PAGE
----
Thursday, February 4, 2010

Under the Influence

Artwork by Charles Raymond Macauley for the 19...Image via Wikipedia

The lesson of Dr. Jekyll and Mr. Hyde isn't that humans possess a vile, murderous, evil thing within them that needs to be controlled. It's that what we repress tends to devolve towards the primitive, hence the mindless, monstrous character of Mr. Hyde. He dwelt outside the realm of reason and when released by Jekyll's potion, his behavior was beyond its control. In fits of passion, we say, I don't know what came over me, I wasn't myself. We feel possessed, as if influenced by something irrational and unrecognizable.

Robert Bly suggests maturation can be likened to becoming civilized. Within our particular social context, we grow in our awareness of what constitutes acceptability. Whatever does not meet with the approval of family or peer group is stuffed into a metaphorical bag we drag behind us (see 7/2/09). By the time we reach our twenties, he says, the bag may be rather long and heavy and twenty years later, its contents downright fearsome.

Those aspects of our personality that we do not love, we experience as being hostile or threatening. Repressed emotion, for instance, may appear in dream imagery as a black, amorphous character that lurks outside the house, looking for a unlocked door or window through which it may creep. Unfulfilled ambitions, frustrated relationships, failures in life, may behave similarly. We strive valiantly to keep them out of conscious awareness because they scare the devil out of us.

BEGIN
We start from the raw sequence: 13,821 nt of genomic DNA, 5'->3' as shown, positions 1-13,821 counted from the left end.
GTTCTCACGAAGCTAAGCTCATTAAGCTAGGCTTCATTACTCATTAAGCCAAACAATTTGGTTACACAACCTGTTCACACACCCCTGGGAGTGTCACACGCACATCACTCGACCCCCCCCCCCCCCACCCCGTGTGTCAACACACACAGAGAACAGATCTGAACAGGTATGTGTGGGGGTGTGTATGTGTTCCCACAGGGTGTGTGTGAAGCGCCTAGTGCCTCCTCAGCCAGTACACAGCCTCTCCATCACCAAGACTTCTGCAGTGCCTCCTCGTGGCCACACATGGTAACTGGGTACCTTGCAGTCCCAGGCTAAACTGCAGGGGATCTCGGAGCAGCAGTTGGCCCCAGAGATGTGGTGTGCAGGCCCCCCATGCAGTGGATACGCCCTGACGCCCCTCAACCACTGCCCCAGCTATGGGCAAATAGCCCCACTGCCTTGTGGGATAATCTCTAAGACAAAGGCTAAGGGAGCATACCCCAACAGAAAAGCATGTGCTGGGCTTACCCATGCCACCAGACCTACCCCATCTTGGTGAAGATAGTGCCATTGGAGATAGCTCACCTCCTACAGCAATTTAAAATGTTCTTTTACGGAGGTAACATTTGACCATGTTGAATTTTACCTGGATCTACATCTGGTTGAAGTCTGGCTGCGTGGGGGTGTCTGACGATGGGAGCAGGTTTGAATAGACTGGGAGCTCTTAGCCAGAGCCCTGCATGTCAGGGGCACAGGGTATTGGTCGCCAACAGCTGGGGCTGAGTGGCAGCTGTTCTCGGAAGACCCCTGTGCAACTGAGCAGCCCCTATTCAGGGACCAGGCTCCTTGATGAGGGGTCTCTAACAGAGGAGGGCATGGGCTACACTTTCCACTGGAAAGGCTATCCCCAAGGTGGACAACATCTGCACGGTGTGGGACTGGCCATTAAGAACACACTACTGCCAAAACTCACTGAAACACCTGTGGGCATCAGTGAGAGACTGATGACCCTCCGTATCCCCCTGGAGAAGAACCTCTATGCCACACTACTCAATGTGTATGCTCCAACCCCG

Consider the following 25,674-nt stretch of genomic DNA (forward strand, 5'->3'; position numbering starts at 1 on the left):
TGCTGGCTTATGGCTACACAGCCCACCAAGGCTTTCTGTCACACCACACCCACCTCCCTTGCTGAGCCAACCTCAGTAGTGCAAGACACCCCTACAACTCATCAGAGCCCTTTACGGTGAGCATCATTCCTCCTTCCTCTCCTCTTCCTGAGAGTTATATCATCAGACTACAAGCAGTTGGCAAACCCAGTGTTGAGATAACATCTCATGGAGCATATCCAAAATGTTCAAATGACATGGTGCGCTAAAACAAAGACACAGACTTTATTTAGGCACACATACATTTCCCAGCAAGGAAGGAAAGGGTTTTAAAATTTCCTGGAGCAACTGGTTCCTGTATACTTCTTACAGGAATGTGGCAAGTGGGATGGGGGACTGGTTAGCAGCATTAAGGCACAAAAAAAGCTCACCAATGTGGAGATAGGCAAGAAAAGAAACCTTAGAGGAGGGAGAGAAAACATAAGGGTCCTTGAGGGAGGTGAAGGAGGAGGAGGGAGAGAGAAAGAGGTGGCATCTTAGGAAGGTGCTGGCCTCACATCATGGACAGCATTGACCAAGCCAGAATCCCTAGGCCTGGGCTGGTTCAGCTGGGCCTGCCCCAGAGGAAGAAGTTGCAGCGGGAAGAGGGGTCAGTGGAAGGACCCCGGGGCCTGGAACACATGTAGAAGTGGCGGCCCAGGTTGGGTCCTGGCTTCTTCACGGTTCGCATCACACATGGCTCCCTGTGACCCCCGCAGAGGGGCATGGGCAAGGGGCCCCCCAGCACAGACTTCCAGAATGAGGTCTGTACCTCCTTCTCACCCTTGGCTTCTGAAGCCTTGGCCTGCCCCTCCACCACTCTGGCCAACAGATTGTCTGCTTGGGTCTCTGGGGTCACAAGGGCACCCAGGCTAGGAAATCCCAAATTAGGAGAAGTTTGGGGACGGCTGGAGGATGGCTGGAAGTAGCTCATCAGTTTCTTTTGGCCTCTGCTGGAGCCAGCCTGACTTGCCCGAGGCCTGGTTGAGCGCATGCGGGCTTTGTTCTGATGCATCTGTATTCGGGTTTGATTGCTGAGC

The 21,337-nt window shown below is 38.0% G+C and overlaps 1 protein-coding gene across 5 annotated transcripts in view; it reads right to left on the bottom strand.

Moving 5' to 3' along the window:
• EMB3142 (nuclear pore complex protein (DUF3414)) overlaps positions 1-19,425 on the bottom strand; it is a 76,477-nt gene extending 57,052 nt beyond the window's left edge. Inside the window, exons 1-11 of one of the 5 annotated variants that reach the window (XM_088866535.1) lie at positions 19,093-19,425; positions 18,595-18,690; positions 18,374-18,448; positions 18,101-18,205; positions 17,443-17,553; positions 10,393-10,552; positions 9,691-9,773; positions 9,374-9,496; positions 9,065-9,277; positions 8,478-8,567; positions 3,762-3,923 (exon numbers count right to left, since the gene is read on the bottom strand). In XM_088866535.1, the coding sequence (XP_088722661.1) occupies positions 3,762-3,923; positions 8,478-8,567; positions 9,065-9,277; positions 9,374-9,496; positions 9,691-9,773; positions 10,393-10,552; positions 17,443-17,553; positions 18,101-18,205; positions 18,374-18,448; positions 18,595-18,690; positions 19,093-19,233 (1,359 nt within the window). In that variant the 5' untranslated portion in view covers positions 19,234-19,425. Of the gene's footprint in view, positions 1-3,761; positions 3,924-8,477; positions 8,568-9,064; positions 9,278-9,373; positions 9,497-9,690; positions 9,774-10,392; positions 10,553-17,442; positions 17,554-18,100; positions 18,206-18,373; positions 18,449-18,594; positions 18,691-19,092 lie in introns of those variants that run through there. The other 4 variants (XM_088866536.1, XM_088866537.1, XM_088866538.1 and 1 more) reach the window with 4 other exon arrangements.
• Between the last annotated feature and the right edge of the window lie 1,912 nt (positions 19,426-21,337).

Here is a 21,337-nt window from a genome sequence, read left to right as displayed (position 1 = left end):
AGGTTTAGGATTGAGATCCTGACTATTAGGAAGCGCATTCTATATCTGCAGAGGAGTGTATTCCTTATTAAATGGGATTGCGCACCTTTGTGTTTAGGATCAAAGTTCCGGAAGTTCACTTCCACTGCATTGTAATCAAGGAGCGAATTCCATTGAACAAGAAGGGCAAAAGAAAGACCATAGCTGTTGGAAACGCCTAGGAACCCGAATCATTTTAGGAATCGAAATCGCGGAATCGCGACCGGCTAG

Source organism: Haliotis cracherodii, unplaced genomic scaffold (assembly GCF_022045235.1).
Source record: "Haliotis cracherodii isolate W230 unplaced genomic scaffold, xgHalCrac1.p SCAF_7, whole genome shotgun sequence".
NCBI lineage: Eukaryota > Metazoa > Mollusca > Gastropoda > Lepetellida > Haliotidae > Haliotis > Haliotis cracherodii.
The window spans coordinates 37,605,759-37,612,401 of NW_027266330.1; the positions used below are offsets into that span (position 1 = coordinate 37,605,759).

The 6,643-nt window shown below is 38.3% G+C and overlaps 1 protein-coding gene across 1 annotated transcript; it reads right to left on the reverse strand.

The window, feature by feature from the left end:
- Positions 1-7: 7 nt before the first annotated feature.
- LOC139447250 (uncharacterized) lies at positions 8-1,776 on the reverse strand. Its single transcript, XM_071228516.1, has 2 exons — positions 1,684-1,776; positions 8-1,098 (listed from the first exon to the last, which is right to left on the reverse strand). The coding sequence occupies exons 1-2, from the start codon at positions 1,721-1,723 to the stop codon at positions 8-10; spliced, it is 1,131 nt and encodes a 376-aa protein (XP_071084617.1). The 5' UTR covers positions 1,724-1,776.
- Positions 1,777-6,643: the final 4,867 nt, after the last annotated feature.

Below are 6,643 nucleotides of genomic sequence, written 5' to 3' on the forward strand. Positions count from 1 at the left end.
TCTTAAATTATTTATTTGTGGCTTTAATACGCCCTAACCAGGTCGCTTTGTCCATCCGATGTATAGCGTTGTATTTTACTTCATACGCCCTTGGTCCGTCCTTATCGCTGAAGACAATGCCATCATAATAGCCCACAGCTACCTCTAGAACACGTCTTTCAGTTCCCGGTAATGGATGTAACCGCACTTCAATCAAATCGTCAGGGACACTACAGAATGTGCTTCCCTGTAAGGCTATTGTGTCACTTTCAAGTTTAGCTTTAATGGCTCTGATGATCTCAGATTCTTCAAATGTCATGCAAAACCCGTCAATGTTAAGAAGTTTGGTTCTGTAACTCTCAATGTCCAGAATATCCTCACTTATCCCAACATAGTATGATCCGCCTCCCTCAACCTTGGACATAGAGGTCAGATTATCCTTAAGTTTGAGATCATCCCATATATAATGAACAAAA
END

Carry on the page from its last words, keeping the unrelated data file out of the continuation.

I have no doubt much of my reticence about pursuing medical school stemmed from having avoided awareness of the dream for most of my life. Not only medical school, however, but also the grief associated with having believed it was out of reach. We grieve because the denial of self is experienced as a betrayal of our own potential. We almost feel like a child who's traded a favorite toy only to discover the one they got in exchange is broken, and they've cheated themselves in the process.

What makes it so difficult to remove anything from the bag is the power it gains from being hidden. Having learned those things resulted in disapproval, we presumed there was something wrong with them -- or with us -- in the first place. The more time they spend in the bag, the more power they assume and the stronger must be the stimulus to get us to peer inside.

As a very young child, I was terribly afraid of horses. They were big, I was little, it's easy to see why. One afternoon, my parents and I visited a breeder known to my father and while I was standing apart from the adults, a horse pushed its nose through the fence, sniffed and nuzzled me. Why I wasn't distressed, I'll never know, but I said with surprise, "This horse likes me!" His owner asked if I'd like to ride him and, at my parents encouragement, I let him pick me up and place me on the horse's back. When it was time to leave, I cried and begged to take him home so we could live together in my bedroom.

Not everything in the bag is the enemy, not even most of it. But until we bring it out and let it detoxify in the open air a while, we may not be convinced. Some of our stuff might be painful, some innocent, some truly blameworthy, but all of it has gotten overlaid with years of repression until we can't tell which is which. A slow, patient, and gentle exploration may yield any number of discoveries that can enrich, deepen, and strengthen the ways we live. If nothing else, getting comfortable with the contents of the bag might make us more empathetic when someone else is "under the influence." Just because Dr. Jekyll's bag contained a monster, doesn't mean everyone else's has to.


(Public Domain image from 1904 edition of The Strange Case of Dr. Jekyll and Mr. Hyde via Wikipedia)

(Robert Bly, A Little Book on the Human Shadow. San Francisco: Harper, 1975.)

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